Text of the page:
The expression “grounded reasons” means, as far as the content is concern, that such reasons are not futile or superficial, and regarding the modality that they are not generated through any form of manipulation. The reasons for acceptance must be depending on the situation and on the interests of all parts involved in action, especially the addressee ones. The SCA imperative requires that the reasons for acting are shared also by the addressee of the act, moving him at least to accept what it is proposed. In so doing the addressee of the action, as social agent, must be recognized and his perspective understood and respected. Agency recognition and motivation in the addressee of the action are then appealed through the action.
One final note. The agent is not obliged by the SCA imperative to make his reasons explicit. For example, his reasons may be evident from the situation itself, or they may have been already clarified in the past, or they may be part of common knowledge. On the other hand, it may be required that the addressee signs an informed consent form. In any case, in order to comply with the SCA imperative, it is enough for the organisation to grant that the addressee is aware of his reasons at least to accept.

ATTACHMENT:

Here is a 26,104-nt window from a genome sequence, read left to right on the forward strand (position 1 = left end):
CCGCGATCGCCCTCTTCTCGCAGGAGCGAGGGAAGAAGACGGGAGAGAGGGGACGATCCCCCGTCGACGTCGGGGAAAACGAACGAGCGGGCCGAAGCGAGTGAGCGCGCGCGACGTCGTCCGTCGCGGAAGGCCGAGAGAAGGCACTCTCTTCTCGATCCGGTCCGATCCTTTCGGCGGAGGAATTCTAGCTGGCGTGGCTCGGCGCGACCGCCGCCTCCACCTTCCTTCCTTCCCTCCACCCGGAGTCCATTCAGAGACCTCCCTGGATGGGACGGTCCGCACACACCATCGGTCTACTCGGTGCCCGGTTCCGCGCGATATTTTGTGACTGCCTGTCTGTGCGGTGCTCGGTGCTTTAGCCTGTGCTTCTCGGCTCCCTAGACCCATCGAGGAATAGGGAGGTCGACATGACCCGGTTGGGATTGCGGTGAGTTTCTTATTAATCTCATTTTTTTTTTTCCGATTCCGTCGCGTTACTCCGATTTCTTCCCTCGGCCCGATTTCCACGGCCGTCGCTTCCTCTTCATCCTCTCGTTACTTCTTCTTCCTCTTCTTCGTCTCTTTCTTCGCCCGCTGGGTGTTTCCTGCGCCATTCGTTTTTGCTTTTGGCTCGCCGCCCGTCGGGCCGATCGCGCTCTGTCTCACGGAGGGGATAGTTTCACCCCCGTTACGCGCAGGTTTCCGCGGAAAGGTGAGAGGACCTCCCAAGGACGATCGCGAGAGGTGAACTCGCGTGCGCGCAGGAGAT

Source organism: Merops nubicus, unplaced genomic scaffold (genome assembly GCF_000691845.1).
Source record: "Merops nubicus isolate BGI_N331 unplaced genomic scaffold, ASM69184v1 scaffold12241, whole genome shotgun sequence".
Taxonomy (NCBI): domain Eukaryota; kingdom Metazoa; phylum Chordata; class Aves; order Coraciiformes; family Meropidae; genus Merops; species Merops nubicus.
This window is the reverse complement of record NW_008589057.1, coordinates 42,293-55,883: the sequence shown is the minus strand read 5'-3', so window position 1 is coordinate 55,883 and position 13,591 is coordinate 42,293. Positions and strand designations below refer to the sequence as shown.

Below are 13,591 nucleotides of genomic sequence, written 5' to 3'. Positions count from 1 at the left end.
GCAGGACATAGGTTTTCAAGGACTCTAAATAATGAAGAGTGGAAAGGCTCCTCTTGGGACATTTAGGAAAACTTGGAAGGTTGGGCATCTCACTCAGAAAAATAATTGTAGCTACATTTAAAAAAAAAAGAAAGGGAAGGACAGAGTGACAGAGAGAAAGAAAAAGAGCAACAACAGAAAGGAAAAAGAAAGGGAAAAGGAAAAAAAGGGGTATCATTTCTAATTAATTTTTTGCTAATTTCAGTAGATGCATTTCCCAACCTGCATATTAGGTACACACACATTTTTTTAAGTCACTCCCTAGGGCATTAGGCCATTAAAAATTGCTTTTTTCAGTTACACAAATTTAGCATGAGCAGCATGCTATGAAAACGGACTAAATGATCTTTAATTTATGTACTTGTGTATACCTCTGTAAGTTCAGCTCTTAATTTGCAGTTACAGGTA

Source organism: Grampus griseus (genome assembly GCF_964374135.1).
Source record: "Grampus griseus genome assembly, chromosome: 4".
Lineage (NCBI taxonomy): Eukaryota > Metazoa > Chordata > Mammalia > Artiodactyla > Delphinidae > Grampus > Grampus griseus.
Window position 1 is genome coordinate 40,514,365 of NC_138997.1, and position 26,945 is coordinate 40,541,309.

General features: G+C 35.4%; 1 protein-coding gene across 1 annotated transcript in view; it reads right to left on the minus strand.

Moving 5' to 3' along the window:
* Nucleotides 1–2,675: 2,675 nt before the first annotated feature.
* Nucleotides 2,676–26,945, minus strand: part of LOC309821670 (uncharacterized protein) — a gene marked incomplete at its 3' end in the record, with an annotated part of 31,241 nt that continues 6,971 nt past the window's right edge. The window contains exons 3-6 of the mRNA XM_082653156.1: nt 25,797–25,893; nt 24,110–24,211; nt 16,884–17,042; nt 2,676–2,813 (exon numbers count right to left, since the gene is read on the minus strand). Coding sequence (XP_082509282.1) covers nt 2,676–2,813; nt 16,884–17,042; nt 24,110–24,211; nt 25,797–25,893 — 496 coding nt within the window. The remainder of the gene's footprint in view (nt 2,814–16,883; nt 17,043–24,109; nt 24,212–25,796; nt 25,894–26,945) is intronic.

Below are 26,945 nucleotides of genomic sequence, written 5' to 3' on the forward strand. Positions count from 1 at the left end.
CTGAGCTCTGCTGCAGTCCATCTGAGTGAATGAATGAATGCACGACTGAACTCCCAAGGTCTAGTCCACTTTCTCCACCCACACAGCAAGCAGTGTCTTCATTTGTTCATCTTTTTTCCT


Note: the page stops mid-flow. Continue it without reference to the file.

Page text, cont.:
8. Democracies and the categorical imperative of SCA
There is at least one important reason to introduce the categorical imperative of SCA and not just to forbid actions that cause the social stances of suffering. It is impossible even for the best human society to completely eliminate situations in which people find themselves in the social stance of suffering. Indeed, governments impose taxes and military service, police officers stop drivers that are late to work, teachers impose homework and the minority, after the election, may have to suffer the decisions of the majority. The social stance of suffering is subjectively unpleasant, but it is not necessarily to be avoided, all things considered.